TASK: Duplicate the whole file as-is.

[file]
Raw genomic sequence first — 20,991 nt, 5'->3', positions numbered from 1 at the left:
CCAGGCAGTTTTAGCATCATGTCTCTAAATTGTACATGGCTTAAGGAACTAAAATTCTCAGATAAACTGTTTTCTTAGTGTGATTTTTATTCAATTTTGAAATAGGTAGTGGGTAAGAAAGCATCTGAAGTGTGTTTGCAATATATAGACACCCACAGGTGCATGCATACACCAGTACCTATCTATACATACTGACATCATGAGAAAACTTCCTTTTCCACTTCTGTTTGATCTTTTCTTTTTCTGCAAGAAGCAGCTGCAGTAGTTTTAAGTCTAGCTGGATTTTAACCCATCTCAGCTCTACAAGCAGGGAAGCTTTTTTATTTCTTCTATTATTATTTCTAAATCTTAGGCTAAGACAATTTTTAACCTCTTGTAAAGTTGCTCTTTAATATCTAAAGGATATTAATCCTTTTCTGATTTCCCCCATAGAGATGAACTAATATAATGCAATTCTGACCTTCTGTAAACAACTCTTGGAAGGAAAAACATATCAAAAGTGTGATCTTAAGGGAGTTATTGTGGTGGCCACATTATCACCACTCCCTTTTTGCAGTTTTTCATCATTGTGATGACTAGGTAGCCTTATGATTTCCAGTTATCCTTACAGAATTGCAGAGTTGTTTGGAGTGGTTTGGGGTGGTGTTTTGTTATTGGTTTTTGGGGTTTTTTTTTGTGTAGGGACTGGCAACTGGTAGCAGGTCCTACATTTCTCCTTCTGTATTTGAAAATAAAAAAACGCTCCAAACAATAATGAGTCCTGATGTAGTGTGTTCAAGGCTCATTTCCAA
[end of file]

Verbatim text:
Raw genomic sequence first — 20,991 nt, 5'->3', positions numbered from 1 at the left:
CCAGGCAGTTTTAGCATCATGTCTCTAAATTGTACATGGCTTAAGGAACTAAAATTCTCAGATAAACTGTTTTCTTAGTGTGATTTTTATTCAATTTTGAAATAGGTAGTGGGTAAGAAAGCATCTGAAGTGTGTTTGCAATATATAGACACCCACAGGTGCATGCATACACCAGTACCTATCTATACATACTGACATCATGAGAAAACTTCCTTTTCCACTTCTGTTTGATCTTTTCTTTTTCTGCAAGAAGCAGCTGCAGTAGTTTTAAGTCTAGCTGGATTTTAACCCATCTCAGCTCTACAAGCAGGGAAGCTTTTTTATTTCTTCTATTATTATTTCTAAATCTTAGGCTAAGACAATTTTTAACCTCTTGTAAAGTTGCTCTTTAATATCTAAAGGATATTAATCCTTTTCTGATTTCCCCCATAGAGATGAACTAATATAATGCAATTCTGACCTTCTGTAAACAACTCTTGGAAGGAAAAACATATCAAAAGTGTGATCTTAAGGGAGTTATTGTGGTGGCCACATTATCACCACTCCCTTTTTGCAGTTTTTCATCATTGTGATGACTAGGTAGCCTTATGATTTCCAGTTATCCTTACAGAATTGCAGAGTTGTTTGGAGTGGTTTGGGGTGGTGTTTTGTTATTGGTTTTTGGGGTTTTTTTTTGTGTAGGGACTGGCAACTGGTAGCAGGTCCTACATTTCTCCTTCTGTATTTGAAAATAAAAAAACGCTCCAAACAATAATGAGTCCTGATGTAGTGTGTTCAAGGCTCATTTCCAA